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Suppression of Testiomony

People v. Padrigone
GR No. 137664
May 9, 2002

YNARES-SANTIAGO, J.:

FACTS:
Jan 3, 1995 – 3:00 in the morning, Robert (Padrigone) and the other accused broke in to the
house of (Rowena) Contridas, 16 at the time, and (Nimfa) Contridas. Padrigone at knife point
threatened to kill them. He gagged them, the proceeded to undress Rowena and raped her. Jocel
(Ibanita) tried to rape Nimfa, but failed to do so because she was able to elude him. After Padrigone,
the other accused took turns in raping Rowena. After the act, Padrigone threatened to kill them
should they inform such incident to the police. Despite the threat, the sisters still reported the
incident. However in the blotter of the police, Rowena stated that it was only Padrigone who had
raped her.

Dr. Damiana (Claveria), the municipal health officer conduted a medical examination on
Rowena and found that she had hymenal tears, and that the fluid could possibly be semen.

Dr. Chona (Belmonte), a psychiatrist of Cadlan Mental Hospital, examined Rowena and
found that she was suffering from Acute Psychotic Depressive Condition. Rowena was depressed,
overactive, combative, violent, had auditory hallucinations, and deluded. Dr. Belmonte concluded
that this was due to the incident, as the mental illness was not present prior the incident.

Before the RTC, all of the accused, including Padrigone interposed the defense of denial and
alibi alleging that they wnerely visited Rowena at her house, ate some noodles, and left upon the
instruction of the Brgy. Watchmen.

The prosecution presented Nimfa as their witness.

RTC rendered them guilty with the crime of rape, while those that tried to rape Nimfa were
only convicted of the crime of acts of lasciviousness.

ISSUE:
Whether there was a suppression of evidence by not presenting Rowena before the courts

HELD:
No. The non-presentation of Rowena on the witness stand cannot be considered as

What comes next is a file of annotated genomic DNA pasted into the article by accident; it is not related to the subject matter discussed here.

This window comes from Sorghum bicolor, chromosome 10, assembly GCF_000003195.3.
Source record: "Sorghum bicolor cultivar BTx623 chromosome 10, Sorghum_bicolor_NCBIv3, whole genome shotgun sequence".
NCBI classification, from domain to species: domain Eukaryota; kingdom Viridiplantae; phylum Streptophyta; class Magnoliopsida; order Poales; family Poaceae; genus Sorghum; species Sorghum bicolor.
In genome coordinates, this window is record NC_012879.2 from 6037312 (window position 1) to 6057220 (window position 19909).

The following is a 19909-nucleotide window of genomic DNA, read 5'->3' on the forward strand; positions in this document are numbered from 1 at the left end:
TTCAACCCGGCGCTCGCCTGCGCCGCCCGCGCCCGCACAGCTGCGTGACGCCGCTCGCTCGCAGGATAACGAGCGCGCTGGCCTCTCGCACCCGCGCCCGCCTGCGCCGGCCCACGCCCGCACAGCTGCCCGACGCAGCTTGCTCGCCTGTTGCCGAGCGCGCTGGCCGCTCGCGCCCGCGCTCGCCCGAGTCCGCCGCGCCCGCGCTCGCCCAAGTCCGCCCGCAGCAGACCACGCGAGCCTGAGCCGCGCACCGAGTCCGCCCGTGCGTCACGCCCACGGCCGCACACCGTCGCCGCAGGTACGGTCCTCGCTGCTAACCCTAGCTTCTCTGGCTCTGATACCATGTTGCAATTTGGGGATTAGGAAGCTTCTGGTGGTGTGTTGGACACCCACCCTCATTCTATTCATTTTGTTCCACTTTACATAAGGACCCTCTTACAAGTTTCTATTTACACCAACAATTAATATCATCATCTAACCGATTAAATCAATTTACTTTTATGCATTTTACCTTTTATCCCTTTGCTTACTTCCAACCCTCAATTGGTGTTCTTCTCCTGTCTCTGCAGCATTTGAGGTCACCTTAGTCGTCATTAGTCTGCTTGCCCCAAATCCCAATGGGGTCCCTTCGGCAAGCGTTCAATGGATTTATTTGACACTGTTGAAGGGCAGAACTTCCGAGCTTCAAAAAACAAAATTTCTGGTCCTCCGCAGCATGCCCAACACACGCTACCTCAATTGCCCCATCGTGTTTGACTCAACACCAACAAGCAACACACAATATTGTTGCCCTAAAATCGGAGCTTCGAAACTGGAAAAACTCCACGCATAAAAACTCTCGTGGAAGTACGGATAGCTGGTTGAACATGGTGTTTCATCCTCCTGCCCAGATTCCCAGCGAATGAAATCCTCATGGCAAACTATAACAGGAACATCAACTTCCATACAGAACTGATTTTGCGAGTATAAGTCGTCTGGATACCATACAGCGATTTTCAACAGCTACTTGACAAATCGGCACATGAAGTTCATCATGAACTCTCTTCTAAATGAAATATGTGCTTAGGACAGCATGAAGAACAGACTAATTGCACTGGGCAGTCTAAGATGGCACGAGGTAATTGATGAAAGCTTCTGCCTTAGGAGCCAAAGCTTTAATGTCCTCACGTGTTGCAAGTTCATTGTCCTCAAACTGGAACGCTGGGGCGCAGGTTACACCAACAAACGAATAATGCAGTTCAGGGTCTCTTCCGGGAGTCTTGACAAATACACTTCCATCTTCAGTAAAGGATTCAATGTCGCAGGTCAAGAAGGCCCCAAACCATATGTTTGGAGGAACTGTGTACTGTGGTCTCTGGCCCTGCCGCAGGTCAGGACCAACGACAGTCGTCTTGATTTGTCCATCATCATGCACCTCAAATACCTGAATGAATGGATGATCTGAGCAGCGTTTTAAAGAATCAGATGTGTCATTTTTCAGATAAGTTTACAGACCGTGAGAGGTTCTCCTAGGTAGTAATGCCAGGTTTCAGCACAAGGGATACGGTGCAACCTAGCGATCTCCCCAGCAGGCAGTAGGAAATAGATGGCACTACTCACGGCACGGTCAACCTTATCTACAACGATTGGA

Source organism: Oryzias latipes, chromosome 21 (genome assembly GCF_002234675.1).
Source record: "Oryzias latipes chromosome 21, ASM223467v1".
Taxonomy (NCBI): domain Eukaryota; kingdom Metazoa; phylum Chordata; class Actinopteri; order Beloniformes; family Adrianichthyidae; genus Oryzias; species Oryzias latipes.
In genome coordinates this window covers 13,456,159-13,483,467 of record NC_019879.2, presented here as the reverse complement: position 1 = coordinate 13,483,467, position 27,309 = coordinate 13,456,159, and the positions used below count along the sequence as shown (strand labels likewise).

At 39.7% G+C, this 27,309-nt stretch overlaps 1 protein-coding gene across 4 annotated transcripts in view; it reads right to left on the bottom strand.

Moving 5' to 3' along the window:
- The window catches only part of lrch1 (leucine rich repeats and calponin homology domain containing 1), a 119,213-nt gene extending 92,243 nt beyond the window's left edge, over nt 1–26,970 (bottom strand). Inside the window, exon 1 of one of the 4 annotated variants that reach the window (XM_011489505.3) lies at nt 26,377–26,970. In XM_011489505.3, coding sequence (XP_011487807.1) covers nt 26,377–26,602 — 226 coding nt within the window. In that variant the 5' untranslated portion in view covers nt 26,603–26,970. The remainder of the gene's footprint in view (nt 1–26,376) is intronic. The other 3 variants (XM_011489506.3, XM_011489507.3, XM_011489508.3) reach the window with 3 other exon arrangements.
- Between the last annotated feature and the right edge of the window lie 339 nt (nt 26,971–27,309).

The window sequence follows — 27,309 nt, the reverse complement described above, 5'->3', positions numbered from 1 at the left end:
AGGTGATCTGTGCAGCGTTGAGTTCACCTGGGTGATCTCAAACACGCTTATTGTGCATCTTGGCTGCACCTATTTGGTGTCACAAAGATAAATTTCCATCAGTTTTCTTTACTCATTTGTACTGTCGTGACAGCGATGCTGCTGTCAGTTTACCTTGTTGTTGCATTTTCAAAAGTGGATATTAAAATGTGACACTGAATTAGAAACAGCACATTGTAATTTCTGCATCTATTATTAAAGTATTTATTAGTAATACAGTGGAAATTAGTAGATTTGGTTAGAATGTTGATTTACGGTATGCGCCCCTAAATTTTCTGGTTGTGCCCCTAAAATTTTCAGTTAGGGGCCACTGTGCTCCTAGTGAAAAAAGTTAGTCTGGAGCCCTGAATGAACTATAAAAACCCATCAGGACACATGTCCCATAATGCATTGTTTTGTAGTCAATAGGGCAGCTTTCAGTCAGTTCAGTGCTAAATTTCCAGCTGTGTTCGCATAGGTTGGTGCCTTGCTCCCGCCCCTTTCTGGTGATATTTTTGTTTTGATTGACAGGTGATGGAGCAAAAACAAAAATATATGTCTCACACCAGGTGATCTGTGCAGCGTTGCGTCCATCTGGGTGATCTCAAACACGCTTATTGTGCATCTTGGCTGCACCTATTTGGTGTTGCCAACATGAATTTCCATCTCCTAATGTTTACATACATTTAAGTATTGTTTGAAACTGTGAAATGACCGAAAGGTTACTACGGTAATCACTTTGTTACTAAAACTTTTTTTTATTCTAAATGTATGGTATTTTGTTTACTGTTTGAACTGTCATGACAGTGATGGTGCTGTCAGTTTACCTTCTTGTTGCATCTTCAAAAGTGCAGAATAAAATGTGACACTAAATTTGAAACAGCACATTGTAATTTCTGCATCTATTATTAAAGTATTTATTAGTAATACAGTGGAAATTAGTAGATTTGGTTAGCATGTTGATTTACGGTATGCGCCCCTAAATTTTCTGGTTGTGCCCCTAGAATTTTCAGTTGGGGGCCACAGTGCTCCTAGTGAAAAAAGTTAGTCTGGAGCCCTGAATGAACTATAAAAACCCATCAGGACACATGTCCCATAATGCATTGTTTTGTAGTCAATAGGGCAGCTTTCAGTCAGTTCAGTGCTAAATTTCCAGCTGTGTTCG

suppression of evidence. Under Rule 131, Section 3(e) of the Rules of Court, the rule that evidence
willfully suppressed would be adverse if produced does not apply if:
(a) the evidence is at the disposal of both parties;
(b) the suppression was not willful;
(c) it is merely corroborative or cumulative; and
(d) the suppression is an exercise of a privilege.
Plainly, there was no suppression of evidence in this case. First, the defense had the
opportunity to subpoena Rowena even if the prosecution did not present her as a witness. Instead,
the defense failed to call her to the witness stand. Second, Rowena was certified to be suffering
from Acute Psychotic Depressive Condition and thus cannot stand judicial proceedings yet. The non-
presentation, therefore, of Rowena was not willful. Third, in any case, while Rowena was the victim,
Nimfa was also present and in fact witnessed the violation committed on her sister.

Appellant cannot claim that the trial court erred in convicting him on the basis of Rowenas
statement as recorded in the police blotter. His conviction was based on the trial courts findings of
facts and assessment of the witnesses credibility – namely nimfa. Well-settled is the rule that the
findings of facts and assessment of credibility of witnesses is a matter best left to the trial court
because of its unique position of having observed that elusive and incommunicable evidence of the
witnesses deportment on the stand while testifying, which opportunity is denied to the appellate
courts. Only the trial judge can observe the furtive glance, blush of conscious shame, hesitation,
flippant or sneering tone, calmness, sigh, or the scant or full realization of an oath, all of which are
useful aids for an accurate determination of a witness honesty and sincerity. The trial courts findings
are accorded finality,
unless there appears in the record some fact or circumstance of weight which the lower court may
have overlooked, misunderstood or misappreciated and which, if properly considered, would alter
the results of the case.

Besides, in rape cases where the offended parties are young and immature girls from the
ages of twelve to sixteen, we have consistently held that the victims version of what transpired
deserves credence, considering not only their relative vulnerability but also the shame and
embarrassment to which such a grueling experience as a court trial, where they are called upon to
lay bare what perhaps should be shrouded in secrecy, exposed them to. This is not to say that an
uncritical acceptance should be the rule. It is only to emphasize that skepticism should be kept under
control.

Nonetheless, no young and decent Filipina would publicly admit that she was ravished and
her honor tainted unless the same were true, for it would be instinctive on her part to protect her
honor and obtain justice for the wicked acts committed upon her. Not to be overlooked is the
complainants willingness to face police investigators and to submit to a physical examination which
are eloquent and sufficient affirmations of the truth of her charge.